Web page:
Mason: I’m from Liverpool originally, so I’ve got quite the strong accent. But all through my career, even when I was back in the U.K, I’ve had to change my voice for the role because there’s not many people that would accept this accent, mainly because it’s hard to understand us when we get angry. And so, I’ve always been a decent mimic. Watching Christian over and over, you see and feel where it comes from. I love a challenge and I remember being on set and being nervous about even attempting it, but the producers and the directors made me feel at ease and let me have fun with it.
But it’s not just changing your accent. It’s the tone of his voice. The first time I heard you, I kept staring at you wondering if there was dubbing involved. It’s that good! Did it take a long time to get there?
Mason: I’ll take that, thank you! I could have went with a real heavy mimicry route, but I wanted to get as close as possible without ruining my own performance or cheapening the show. There was definitely some takes where it wasn’t right. It takes a lot to get into the voice, and if it wasn’t right, I’d ask if we could do the take again. I was lucky they let me do it.
One of the reasons I’ve been dying to talk to you both is Dan Broderick’s obsession with the Turtle and the Alligator. What is that?
Skovbye: Yeah, Chris, what is that?
Mason: It’s something that Dan used to do, a little weird thing between them. I think it was slightly different the way Dan did it in real life. But when something is such an inside joke, it can be hard to portray on screen. Christian did the first and best filming of the alligator, so they told me to watch it and match it. It was possibly my favorite scene to shoot — and it was one of my audition scenes. So, I really committed to it. I had to wear pads on my hands and legs and throw myself on the floor. It was so fun.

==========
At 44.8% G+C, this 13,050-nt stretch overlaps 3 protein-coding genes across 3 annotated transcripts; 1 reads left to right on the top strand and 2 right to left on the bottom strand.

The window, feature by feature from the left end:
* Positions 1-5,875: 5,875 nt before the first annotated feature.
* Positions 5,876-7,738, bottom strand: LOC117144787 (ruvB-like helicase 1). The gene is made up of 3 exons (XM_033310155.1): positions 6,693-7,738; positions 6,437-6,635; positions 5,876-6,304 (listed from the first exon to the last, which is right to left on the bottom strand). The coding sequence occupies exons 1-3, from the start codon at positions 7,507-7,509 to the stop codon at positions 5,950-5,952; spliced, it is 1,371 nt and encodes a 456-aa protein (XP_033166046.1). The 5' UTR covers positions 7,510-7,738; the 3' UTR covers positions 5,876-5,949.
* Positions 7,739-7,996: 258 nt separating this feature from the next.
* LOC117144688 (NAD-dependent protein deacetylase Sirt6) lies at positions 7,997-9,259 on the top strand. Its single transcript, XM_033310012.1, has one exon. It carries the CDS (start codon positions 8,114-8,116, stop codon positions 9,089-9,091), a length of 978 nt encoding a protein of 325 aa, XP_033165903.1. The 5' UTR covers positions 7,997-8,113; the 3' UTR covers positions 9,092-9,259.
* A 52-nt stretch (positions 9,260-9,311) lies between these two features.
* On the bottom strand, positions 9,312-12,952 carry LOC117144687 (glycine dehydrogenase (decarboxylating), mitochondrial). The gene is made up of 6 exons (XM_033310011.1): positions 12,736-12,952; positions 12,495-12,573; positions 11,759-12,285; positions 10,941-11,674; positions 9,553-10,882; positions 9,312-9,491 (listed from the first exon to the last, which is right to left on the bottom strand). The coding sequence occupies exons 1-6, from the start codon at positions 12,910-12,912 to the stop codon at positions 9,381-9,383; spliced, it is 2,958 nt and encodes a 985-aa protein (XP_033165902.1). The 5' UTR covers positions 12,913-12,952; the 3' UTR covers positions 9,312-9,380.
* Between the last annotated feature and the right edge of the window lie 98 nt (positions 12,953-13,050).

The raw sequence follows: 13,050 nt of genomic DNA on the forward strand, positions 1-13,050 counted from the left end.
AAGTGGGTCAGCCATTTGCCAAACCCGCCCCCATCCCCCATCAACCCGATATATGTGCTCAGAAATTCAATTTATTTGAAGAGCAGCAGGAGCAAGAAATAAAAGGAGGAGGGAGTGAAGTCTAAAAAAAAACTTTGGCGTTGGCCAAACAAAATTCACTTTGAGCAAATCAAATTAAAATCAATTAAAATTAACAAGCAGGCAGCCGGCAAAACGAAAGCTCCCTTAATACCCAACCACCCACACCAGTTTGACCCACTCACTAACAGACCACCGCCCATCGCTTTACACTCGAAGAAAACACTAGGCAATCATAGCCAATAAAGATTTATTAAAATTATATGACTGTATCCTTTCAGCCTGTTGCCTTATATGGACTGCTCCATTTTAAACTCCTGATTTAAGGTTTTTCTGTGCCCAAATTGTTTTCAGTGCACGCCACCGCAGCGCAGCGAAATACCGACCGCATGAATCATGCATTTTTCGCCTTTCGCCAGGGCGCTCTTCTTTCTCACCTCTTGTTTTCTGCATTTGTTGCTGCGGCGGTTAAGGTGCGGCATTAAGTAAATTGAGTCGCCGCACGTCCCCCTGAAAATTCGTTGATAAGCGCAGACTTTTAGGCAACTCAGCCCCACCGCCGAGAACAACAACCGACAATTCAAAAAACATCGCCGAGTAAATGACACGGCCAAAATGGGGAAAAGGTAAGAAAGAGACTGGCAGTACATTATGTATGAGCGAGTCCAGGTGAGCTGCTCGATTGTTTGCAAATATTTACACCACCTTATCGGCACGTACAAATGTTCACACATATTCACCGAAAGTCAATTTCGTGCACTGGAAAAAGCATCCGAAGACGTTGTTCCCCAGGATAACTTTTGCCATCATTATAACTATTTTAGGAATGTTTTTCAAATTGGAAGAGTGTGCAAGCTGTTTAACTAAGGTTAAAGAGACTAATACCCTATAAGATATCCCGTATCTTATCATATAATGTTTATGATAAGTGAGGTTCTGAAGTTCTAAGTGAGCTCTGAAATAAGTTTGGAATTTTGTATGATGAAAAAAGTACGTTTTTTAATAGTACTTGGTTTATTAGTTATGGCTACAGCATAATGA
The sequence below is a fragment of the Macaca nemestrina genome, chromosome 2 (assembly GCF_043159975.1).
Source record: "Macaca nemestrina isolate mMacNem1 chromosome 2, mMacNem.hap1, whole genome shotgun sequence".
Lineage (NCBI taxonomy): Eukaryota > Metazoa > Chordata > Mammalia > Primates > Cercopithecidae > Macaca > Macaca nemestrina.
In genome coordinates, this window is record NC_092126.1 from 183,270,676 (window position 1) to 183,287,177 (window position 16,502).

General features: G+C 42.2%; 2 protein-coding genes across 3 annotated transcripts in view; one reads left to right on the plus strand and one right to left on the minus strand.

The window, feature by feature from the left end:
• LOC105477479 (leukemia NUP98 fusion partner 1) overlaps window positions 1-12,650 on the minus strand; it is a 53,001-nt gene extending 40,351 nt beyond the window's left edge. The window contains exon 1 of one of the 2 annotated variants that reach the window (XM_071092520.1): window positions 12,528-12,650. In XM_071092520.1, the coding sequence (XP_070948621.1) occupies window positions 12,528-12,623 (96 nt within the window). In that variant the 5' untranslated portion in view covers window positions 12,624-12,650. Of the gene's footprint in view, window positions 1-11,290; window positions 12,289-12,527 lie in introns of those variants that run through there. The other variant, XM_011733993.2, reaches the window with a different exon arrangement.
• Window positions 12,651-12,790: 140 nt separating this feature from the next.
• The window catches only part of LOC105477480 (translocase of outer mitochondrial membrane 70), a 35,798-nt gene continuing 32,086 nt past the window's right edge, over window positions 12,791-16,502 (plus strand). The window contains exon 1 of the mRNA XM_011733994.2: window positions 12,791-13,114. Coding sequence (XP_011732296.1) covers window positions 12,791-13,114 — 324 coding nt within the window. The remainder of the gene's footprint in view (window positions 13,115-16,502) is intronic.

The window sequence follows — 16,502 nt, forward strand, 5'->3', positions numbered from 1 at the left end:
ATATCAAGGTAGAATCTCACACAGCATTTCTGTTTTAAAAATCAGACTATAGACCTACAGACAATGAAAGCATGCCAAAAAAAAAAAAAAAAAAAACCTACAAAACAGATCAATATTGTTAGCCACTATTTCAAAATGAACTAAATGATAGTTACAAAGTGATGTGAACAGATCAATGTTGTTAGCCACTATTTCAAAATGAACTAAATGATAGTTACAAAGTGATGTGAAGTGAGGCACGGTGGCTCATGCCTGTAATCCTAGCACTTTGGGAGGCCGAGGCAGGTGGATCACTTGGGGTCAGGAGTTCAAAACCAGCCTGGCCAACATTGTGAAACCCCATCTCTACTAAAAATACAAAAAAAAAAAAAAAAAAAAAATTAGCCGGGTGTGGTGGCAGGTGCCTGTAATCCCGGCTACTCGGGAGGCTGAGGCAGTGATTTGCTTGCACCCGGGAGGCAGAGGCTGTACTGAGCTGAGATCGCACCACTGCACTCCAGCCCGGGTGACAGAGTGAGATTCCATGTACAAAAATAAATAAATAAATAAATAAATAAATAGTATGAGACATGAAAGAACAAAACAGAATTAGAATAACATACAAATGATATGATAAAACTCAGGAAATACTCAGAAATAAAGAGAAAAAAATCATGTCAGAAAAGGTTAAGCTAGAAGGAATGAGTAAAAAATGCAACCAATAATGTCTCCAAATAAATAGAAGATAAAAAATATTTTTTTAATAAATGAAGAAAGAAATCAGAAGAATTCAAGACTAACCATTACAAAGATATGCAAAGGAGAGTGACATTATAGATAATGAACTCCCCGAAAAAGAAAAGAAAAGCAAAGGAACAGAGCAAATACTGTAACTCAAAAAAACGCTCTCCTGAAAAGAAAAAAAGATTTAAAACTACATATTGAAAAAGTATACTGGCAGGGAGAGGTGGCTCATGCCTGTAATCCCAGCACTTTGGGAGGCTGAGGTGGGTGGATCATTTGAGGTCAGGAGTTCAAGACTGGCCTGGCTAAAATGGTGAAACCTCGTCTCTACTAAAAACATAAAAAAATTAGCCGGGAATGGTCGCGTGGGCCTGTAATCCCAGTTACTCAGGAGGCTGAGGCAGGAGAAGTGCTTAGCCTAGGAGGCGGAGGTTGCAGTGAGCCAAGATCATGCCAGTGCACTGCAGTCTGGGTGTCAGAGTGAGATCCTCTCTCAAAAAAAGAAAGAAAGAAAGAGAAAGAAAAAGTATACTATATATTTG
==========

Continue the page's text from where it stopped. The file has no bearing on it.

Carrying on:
Tiera, did you find it creepy?
Skovbye: No, I thought it was hilarious. There wasn’t much acting for that scene. I just really was reacting to whatever variation Chris was going to do. It was incredibly entertaining to watch. It’s one of those weird, quirky things that a couple has probably done their whole relationship.
Chris, what do you mean that the real Dan Broderick did it differently?
Mason: The way he did the actual action of the alligator. It was more with his mouth and using his hands for a snapping alligator kind of thing. I think he used his mouth a little bit more, which could have been misconstrued on screen. And Christian really made it a lot bigger than how Dan did it.
Even though the series is more focused on Betty Broderick’s experience of their relationship, the writers did try to share some of what was going on with Dan as well. How did you view him?
Mason: He’s a very clever man, academically, to be able to become a doctor and then become a lawyer and be successful. But that didn’t excuse how selfish he was. From his upbringing, I think he had a very entitled frame of mind. I’m smart so I will get what I want. The things Betty sacrificed for him at the beginning, it was almost easy for him to forget that because he was always so focused on his next thing. As far as playing Dan, I got to play the nicer part of him. There was a soft side. We got to show some nice scenes of him being the charming, charismatic guy that Betty fell in love with.
When they got married in 1969, gender roles between men and women were very different. But some of it really took me aback, like when he was talking to her about buying three lab coats to save her cleaning time. What did you think of those aspects of their relationship?